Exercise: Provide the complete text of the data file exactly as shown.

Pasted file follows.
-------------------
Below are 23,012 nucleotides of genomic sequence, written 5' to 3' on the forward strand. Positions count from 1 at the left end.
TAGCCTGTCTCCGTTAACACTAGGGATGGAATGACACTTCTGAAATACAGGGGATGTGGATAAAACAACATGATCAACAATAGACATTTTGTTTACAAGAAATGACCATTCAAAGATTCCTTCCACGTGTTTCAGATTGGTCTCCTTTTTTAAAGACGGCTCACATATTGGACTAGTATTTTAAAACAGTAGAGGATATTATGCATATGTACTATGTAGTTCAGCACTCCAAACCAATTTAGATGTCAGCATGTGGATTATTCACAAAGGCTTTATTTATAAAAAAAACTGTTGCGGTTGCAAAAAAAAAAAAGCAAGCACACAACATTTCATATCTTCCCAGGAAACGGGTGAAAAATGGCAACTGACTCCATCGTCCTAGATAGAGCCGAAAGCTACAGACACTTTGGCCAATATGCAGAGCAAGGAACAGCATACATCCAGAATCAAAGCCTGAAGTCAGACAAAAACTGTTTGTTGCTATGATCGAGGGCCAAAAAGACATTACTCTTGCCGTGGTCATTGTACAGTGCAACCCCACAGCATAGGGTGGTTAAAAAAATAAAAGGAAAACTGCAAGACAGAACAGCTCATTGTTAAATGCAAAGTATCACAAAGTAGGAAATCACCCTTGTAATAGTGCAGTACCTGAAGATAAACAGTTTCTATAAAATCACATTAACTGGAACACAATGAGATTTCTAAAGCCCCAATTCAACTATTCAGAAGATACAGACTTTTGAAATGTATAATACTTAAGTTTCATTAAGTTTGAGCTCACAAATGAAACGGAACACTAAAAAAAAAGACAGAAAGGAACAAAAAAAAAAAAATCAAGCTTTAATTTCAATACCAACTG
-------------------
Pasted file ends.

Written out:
Below are 23,012 nucleotides of genomic sequence, written 5' to 3' on the forward strand. Positions count from 1 at the left end.
TAGCCTGTCTCCGTTAACACTAGGGATGGAATGACACTTCTGAAATACAGGGGATGTGGATAAAACAACATGATCAACAATAGACATTTTGTTTACAAGAAATGACCATTCAAAGATTCCTTCCACGTGTTTCAGATTGGTCTCCTTTTTTAAAGACGGCTCACATATTGGACTAGTATTTTAAAACAGTAGAGGATATTATGCATATGTACTATGTAGTTCAGCACTCCAAACCAATTTAGATGTCAGCATGTGGATTATTCACAAAGGCTTTATTTATAAAAAAAACTGTTGCGGTTGCAAAAAAAAAAAAGCAAGCACACAACATTTCATATCTTCCCAGGAAACGGGTGAAAAATGGCAACTGACTCCATCGTCCTAGATAGAGCCGAAAGCTACAGACACTTTGGCCAATATGCAGAGCAAGGAACAGCATACATCCAGAATCAAAGCCTGAAGTCAGACAAAAACTGTTTGTTGCTATGATCGAGGGCCAAAAAGACATTACTCTTGCCGTGGTCATTGTACAGTGCAACCCCACAGCATAGGGTGGTTAAAAAAATAAAAGGAAAACTGCAAGACAGAACAGCTCATTGTTAAATGCAAAGTATCACAAAGTAGGAAATCACCCTTGTAATAGTGCAGTACCTGAAGATAAACAGTTTCTATAAAATCACATTAACTGGAACACAATGAGATTTCTAAAGCCCCAATTCAACTATTCAGAAGATACAGACTTTTGAAATGTATAATACTTAAGTTTCATTAAGTTTGAGCTCACAAATGAAACGGAACACTAAAAAAAAAGACAGAAAGGAACAAAAAAAAAAAAATCAAGCTTTAATTTCAATACCAACTG